Privacy can be a bit of a foreign concept here. While you are wiping your arse (if you’re lucky to have got that far into the process) it is not uncommon to find a little old man peering through a crack in the door, looking over the door, or just staring at you because there is no door. Neither is it uncommon to find people in the street spitting or urinating or even squeezing one out on the pavement in certain quarters of the city. Recently on the Batong Line a woman let her kid piss all over the floor of the train without anyone batting an eyelid.
Factor in hidden costs
If your company is not providing accommodation then be warned: rents here (although comparatively cheap) come with hidden costs. Landlords expect you to pay three months in advance. Agents will charge a fee, and utilities are rarely included. If you need to change or renew your visa then it may require a flight to Hong Kong or back home, and not all companies will pay for this. Additionally, you will be expected to go for a medical check upon arrival and you may have to foot the bill for that one, too.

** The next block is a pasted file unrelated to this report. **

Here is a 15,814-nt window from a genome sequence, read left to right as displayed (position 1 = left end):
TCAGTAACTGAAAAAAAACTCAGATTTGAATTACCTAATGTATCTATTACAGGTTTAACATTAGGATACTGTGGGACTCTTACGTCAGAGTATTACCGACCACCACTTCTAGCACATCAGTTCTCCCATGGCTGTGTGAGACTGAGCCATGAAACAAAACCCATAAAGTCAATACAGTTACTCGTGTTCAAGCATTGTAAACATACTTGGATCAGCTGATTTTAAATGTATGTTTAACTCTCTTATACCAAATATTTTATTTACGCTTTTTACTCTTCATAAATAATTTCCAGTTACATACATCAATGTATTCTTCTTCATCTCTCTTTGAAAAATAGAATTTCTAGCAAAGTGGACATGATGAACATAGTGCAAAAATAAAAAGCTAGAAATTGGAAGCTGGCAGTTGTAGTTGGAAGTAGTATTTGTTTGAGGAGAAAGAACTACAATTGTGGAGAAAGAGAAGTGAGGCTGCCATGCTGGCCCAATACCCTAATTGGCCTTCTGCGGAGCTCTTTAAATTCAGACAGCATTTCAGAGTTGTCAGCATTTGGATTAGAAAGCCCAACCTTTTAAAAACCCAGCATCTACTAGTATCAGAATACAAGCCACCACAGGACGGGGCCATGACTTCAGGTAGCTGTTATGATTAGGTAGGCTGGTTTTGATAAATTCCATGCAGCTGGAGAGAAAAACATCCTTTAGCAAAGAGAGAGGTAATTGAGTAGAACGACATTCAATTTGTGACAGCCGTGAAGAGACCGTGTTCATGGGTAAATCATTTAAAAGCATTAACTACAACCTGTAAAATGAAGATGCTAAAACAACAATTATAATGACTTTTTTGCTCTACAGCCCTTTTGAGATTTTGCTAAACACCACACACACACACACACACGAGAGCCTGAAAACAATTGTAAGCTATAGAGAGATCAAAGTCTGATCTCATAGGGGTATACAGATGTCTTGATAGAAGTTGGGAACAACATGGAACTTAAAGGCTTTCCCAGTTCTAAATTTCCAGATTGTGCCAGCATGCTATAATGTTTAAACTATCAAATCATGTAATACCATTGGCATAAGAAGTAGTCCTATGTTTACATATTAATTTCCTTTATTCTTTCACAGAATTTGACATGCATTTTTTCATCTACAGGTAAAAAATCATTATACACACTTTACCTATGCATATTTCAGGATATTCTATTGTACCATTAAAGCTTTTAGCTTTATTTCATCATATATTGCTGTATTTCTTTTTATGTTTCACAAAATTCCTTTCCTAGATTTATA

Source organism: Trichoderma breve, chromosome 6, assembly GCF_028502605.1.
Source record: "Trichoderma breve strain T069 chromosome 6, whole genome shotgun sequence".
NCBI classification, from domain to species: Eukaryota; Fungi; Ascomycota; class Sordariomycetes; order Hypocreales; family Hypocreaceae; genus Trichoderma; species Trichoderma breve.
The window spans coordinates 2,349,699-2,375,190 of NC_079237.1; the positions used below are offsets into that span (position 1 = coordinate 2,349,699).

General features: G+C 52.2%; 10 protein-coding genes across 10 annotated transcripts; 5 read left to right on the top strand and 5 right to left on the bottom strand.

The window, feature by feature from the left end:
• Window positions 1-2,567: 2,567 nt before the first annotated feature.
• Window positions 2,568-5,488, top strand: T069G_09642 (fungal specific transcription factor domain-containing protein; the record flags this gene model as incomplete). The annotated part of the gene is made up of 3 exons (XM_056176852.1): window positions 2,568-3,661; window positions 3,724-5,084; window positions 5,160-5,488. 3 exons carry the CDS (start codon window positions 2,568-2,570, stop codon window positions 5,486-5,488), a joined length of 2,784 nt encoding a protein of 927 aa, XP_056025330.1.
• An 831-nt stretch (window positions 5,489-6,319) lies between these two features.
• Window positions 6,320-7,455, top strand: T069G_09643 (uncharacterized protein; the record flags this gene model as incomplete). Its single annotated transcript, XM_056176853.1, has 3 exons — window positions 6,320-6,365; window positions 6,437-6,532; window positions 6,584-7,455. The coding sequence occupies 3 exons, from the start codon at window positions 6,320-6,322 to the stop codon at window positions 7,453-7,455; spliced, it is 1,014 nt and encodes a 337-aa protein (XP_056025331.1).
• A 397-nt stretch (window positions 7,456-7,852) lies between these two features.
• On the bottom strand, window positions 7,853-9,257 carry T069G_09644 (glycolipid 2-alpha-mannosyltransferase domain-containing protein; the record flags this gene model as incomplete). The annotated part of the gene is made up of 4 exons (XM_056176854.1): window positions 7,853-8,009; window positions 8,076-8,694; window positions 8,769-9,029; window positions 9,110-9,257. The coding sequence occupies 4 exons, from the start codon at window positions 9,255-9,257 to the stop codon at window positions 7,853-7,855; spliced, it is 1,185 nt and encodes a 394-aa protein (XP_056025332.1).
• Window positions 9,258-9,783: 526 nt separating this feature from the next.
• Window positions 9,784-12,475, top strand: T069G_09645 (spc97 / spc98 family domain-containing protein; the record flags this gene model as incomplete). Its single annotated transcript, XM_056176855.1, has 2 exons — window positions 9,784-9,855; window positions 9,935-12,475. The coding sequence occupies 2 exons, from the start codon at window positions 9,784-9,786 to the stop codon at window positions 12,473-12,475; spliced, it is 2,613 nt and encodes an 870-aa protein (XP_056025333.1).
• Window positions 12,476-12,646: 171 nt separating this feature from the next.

Find out the dress code
I hate wearing a suit. They make me feel like a pretentious, cat-stroking Bond villain. For me, black Converse high-tops are a shade formal. Luckily, most interviews are pretty lax here. If you turn up to a UK job interview with a hoodie and five-day old beard then you aren’t going to get very far, but Chinese interviewers usually only ask two questions “Do you speak English?” and “When can you start?” Always do your research though. Ask the agent or the employer if there’s a dress code. I once impressed a prospective employer just by turning up in a Hank Moody blazer.
It’s one social network that isn’t banned here, so it has become a great way of keeping in touch with people. It’s like Facebook, Twitter and LinkedIn rolled into one: employers, parents, colleagues and friends all use it to schedule meetings, arrange nights out and share the same dumbass cat videos that everyone else shares with each other.